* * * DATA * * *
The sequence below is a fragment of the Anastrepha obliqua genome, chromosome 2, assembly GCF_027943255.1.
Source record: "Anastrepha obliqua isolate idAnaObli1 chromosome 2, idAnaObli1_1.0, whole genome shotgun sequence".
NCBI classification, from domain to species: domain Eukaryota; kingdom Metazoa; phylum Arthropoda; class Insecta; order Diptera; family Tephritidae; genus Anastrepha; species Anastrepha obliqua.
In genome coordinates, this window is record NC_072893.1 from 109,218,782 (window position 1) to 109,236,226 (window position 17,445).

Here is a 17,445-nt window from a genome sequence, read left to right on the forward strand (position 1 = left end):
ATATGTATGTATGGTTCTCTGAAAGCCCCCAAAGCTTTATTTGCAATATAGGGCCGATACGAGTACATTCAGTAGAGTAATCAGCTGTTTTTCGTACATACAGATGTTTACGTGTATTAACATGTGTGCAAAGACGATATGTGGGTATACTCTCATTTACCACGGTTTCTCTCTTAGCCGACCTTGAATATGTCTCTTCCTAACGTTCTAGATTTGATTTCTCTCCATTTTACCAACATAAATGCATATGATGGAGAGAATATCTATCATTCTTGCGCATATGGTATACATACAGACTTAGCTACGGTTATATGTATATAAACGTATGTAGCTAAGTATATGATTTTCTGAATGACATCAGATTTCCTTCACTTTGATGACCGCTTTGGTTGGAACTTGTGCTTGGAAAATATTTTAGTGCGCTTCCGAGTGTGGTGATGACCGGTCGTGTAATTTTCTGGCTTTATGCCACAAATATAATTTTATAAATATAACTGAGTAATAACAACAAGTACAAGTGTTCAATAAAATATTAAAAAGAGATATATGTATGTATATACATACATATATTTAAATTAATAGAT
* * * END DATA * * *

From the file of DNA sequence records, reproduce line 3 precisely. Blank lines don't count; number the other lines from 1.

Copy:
NCBI classification, from domain to species: domain Eukaryota; kingdom Metazoa; phylum Arthropoda; class Insecta; order Diptera; family Tephritidae; genus Anastrepha; species Anastrepha obliqua.